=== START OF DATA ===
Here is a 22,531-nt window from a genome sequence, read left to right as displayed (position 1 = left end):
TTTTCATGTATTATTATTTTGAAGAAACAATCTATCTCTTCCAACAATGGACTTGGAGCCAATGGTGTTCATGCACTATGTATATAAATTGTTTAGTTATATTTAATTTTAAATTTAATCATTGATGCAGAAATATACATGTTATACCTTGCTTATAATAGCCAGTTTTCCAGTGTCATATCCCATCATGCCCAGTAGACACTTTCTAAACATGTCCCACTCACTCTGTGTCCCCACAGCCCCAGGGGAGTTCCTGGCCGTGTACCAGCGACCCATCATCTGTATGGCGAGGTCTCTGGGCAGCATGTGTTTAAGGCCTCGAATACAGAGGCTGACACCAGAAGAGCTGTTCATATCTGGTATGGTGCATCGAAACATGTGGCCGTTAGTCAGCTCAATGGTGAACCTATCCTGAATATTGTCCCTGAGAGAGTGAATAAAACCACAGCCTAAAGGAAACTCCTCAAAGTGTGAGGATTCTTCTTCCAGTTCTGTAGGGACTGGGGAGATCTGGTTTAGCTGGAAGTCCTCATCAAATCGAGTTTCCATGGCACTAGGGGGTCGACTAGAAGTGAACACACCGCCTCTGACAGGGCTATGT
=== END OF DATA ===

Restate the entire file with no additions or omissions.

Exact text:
Here is a 22,531-nt window from a genome sequence, read left to right as displayed (position 1 = left end):
TTTTCATGTATTATTATTTTGAAGAAACAATCTATCTCTTCCAACAATGGACTTGGAGCCAATGGTGTTCATGCACTATGTATATAAATTGTTTAGTTATATTTAATTTTAAATTTAATCATTGATGCAGAAATATACATGTTATACCTTGCTTATAATAGCCAGTTTTCCAGTGTCATATCCCATCATGCCCAGTAGACACTTTCTAAACATGTCCCACTCACTCTGTGTCCCCACAGCCCCAGGGGAGTTCCTGGCCGTGTACCAGCGACCCATCATCTGTATGGCGAGGTCTCTGGGCAGCATGTGTTTAAGGCCTCGAATACAGAGGCTGACACCAGAAGAGCTGTTCATATCTGGTATGGTGCATCGAAACATGTGGCCGTTAGTCAGCTCAATGGTGAACCTATCCTGAATATTGTCCCTGAGAGAGTGAATAAAACCACAGCCTAAAGGAAACTCCTCAAAGTGTGAGGATTCTTCTTCCAGTTCTGTAGGGACTGGGGAGATCTGGTTTAGCTGGAAGTCCTCATCAAATCGAGTTTCCATGGCACTAGGGGGTCGACTAGAAGTGAACACACCGCCTCTGACAGGGCTATGT